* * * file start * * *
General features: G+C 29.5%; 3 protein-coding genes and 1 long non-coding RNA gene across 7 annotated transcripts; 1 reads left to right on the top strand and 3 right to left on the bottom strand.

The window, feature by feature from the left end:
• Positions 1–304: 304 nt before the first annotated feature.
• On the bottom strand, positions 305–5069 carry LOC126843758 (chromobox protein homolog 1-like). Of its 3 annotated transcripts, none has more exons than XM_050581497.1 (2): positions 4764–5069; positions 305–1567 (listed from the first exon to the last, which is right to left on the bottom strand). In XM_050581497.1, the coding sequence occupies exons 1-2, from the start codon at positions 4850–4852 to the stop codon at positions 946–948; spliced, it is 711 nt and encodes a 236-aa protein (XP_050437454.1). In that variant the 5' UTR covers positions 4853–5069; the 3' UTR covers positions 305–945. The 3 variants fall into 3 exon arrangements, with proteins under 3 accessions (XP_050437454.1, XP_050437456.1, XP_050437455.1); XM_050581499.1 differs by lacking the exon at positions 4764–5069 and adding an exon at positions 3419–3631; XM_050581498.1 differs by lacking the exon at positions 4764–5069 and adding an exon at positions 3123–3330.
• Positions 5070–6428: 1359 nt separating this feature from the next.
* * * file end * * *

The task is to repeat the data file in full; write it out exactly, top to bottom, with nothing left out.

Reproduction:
General features: G+C 29.5%; 3 protein-coding genes and 1 long non-coding RNA gene across 7 annotated transcripts; 1 reads left to right on the top strand and 3 right to left on the bottom strand.

The window, feature by feature from the left end:
• Positions 1–304: 304 nt before the first annotated feature.
• On the bottom strand, positions 305–5069 carry LOC126843758 (chromobox protein homolog 1-like). Of its 3 annotated transcripts, none has more exons than XM_050581497.1 (2): positions 4764–5069; positions 305–1567 (listed from the first exon to the last, which is right to left on the bottom strand). In XM_050581497.1, the coding sequence occupies exons 1-2, from the start codon at positions 4850–4852 to the stop codon at positions 946–948; spliced, it is 711 nt and encodes a 236-aa protein (XP_050437454.1). In that variant the 5' UTR covers positions 4853–5069; the 3' UTR covers positions 305–945. The 3 variants fall into 3 exon arrangements, with proteins under 3 accessions (XP_050437454.1, XP_050437456.1, XP_050437455.1); XM_050581499.1 differs by lacking the exon at positions 4764–5069 and adding an exon at positions 3419–3631; XM_050581498.1 differs by lacking the exon at positions 4764–5069 and adding an exon at positions 3123–3330.
• Positions 5070–6428: 1359 nt separating this feature from the next.